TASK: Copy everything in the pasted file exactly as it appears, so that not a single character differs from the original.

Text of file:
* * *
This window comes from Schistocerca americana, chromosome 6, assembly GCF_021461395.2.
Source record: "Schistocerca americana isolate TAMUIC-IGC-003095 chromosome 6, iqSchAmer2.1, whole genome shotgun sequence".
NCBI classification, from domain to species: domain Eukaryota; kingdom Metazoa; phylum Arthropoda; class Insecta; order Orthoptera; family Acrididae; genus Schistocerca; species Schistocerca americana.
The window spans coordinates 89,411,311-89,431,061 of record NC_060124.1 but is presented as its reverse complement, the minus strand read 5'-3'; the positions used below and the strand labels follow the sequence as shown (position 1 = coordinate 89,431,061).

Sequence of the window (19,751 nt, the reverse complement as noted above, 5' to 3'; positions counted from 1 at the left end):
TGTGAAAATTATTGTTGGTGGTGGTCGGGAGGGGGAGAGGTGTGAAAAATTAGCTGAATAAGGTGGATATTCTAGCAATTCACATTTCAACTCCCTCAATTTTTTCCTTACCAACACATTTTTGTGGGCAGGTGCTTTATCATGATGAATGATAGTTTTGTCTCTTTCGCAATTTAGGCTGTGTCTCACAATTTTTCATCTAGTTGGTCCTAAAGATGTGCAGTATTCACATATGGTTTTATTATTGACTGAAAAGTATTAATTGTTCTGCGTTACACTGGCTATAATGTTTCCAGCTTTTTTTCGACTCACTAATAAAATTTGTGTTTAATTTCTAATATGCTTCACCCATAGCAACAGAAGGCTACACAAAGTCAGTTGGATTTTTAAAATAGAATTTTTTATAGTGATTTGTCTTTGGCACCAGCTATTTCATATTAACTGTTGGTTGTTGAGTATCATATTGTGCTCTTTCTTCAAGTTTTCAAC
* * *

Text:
This window comes from Schistocerca americana, chromosome 6, assembly GCF_021461395.2.
Source record: "Schistocerca americana isolate TAMUIC-IGC-003095 chromosome 6, iqSchAmer2.1, whole genome shotgun sequence".
NCBI classification, from domain to species: domain Eukaryota; kingdom Metazoa; phylum Arthropoda; class Insecta; order Orthoptera; family Acrididae; genus Schistocerca; species Schistocerca americana.
The window spans coordinates 89,411,311-89,431,061 of record NC_060124.1 but is presented as its reverse complement, the minus strand read 5'-3'; the positions used below and the strand labels follow the sequence as shown (position 1 = coordinate 89,431,061).

Sequence of the window (19,751 nt, the reverse complement as noted above, 5' to 3'; positions counted from 1 at the left end):
TGTGAAAATTATTGTTGGTGGTGGTCGGGAGGGGGAGAGGTGTGAAAAATTAGCTGAATAAGGTGGATATTCTAGCAATTCACATTTCAACTCCCTCAATTTTTTCCTTACCAACACATTTTTGTGGGCAGGTGCTTTATCATGATGAATGATAGTTTTGTCTCTTTCGCAATTTAGGCTGTGTCTCACAATTTTTCATCTAGTTGGTCCTAAAGATGTGCAGTATTCACATATGGTTTTATTATTGACTGAAAAGTATTAATTGTTCTGCGTTACACTGGCTATAATGTTTCCAGCTTTTTTTCGACTCACTAATAAAATTTGTGTTTAATTTCTAATATGCTTCACCCATAGCAACAGAAGGCTACACAAAGTCAGTTGGATTTTTAAAATAGAATTTTTTATAGTGATTTGTCTTTGGCACCAGCTATTTCATATTAACTGTTGGTTGTTGAGTATCATATTGTGCTCTTTCTTCAAGTTTTCAAC